Following the horrific killing of George Floyd by a Minneapolis police officer last month, which sparked massive protests around the world, several prominent figures and businesses have issued statements and apologies for either featuring racist and hurtful symbols in their brands, or simply not doing enough to make Black people feel included.
Although it is shameful it took this long for most, I'm hopeful that this is a tipping point for real change. Here's 12 people and brands who finally realized that Black Lives Matter this week:
1.Anna Wintour, who finally realized after 32 years that "Vogue has not found enough ways to elevate and give space to Black editors, writers, photographers, designers and other creators" and vowed to do better.
2.NASCAR finally realized after 72 years that the Confederate flag, which represents a symbol of the Confederacy's bid to uphold slavery in the Civil War, runs "contrary to our commitment to providing a welcoming and inclusive environment for all fans, our competitors and our industry."
3.Band-Aid, which finally realized after 100 years that they need to be "committed to launching a range of bandages in light, medium and deep shades of Brown and Black skin tones that embrace the beauty of diverse skin."
4.Lady Antebellum, who finally realized after 14 years that their name is problematic because of its association with the Civil War, "which includes slavery," they wrote after announcing their new name: Lady A.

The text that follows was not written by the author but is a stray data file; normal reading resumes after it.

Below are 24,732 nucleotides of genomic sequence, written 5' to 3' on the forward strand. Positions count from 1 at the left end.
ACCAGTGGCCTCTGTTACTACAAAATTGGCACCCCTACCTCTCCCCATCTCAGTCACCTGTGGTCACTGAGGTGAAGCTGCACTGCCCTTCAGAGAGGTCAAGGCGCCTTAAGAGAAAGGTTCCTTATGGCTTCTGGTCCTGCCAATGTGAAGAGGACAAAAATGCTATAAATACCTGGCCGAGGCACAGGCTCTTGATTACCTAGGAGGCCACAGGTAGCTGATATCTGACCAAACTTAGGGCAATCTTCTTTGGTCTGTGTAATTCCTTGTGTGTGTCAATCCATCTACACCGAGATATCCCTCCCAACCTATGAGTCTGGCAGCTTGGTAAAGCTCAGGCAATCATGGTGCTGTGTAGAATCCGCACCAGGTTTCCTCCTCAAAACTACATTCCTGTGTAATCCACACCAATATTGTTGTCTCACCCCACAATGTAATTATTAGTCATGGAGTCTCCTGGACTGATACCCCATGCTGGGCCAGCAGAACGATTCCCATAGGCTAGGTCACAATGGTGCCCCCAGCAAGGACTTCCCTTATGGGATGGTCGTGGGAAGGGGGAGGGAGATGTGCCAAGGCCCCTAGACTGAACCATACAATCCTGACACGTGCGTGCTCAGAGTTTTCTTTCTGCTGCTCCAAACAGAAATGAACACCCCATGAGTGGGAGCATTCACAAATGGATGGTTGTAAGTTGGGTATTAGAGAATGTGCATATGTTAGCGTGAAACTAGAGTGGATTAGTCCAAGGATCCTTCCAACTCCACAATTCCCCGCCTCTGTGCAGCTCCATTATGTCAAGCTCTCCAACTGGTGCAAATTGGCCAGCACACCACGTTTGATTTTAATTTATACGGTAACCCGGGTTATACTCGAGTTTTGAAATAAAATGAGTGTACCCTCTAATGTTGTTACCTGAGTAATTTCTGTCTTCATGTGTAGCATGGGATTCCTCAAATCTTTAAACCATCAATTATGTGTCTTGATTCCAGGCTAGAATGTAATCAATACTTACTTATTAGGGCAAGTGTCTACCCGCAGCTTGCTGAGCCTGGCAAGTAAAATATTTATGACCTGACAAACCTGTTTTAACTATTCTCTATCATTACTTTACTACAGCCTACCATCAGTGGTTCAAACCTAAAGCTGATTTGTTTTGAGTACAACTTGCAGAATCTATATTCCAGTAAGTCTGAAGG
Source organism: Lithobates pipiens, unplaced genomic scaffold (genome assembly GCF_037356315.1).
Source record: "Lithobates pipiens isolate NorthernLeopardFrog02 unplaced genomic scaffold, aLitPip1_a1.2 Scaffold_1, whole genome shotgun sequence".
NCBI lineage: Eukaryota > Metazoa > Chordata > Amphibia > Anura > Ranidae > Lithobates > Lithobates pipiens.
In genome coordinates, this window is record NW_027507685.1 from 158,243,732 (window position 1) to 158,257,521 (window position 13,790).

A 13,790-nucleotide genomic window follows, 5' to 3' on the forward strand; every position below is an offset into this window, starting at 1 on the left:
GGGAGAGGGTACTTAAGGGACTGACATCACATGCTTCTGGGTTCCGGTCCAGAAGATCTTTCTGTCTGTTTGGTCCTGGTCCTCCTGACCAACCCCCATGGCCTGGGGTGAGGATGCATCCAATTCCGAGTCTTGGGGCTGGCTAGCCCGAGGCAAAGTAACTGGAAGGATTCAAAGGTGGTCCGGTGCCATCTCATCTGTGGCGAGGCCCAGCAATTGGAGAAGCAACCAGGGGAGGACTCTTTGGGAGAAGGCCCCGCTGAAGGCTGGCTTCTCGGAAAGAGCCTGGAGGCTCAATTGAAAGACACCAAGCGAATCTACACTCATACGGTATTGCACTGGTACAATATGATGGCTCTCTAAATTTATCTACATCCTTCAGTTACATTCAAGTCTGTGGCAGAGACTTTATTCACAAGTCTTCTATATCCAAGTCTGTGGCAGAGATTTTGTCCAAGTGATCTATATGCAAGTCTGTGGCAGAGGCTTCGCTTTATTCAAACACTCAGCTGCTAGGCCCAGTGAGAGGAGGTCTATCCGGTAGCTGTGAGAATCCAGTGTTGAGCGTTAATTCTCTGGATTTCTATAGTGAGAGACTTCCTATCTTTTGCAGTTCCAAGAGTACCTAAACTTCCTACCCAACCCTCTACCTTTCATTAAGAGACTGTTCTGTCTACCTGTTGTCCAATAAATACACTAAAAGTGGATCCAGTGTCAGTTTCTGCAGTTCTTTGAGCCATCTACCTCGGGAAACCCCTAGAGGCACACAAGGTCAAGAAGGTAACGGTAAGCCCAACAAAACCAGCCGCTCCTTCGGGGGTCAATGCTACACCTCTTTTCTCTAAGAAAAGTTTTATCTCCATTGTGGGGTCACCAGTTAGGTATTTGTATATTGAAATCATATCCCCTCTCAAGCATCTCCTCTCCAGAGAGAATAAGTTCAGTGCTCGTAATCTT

5.Walmart, Walgreens, and CVS, which finally realized it was discriminatory to lock up beauty and haircare products aimed at Black women and POC in their stores.
6.The Bachelor, which finally realized after 18 years that it should cast a Black lead of color, saying, "This is just the beginning, and we will continue to take action with regard to diversity issues on this franchise."
7.Riverdale creator and writer Roberto Aguirre-Sacasa, who finally realized after four seasons that the show has to "do better" to honor "all of our actors and characters of color."
8.Bon Appétit, which finally realized after 64 years of publication that it has "treated non-white stories as not newsworthy” or "trendy" and "continued to tokenize many BIPOC staffers and contributors" on its site while vowing to do better.
9.Reformation and its founder, Yael Aflalo, who finally realized after 11 years that she has "failed ... the Black community" and, as a company, "practiced diversity in the past has been through a ‘White gaze’ that falls too close to ignorance."
10.Digital marketing expert Jenna Kutcher, who finally realized after nine years that she has "subconsciously built a brand that contributes to a racist system" and is "deeply sorry."
11.Ban.do's founder Jen Gotch, who finally realized after 12 years that she is "guilty" of "creating and helping to propagate a racist company culture" and later stepped down from her position as Chief Creative Officer to "learn, grow, and heal."
12.The NFL, which finally realized after four years that it was "wrong" for not supporting Black players who peacefully protested police brutality and racial injustice. "Without Black players, there would be no National Football League and the protests around the country are emblematic of the centuries of silence, inequality and oppression of Black players, coaches, fans and staff,” NFL commissioner Roger Goodell added.
As the conversation about racism and inequality continues, I'm sure we'll be hearing from others in the coming weeks. What do you think about these brands and public figures owning up to being a part of the problem? Tell me in the comments!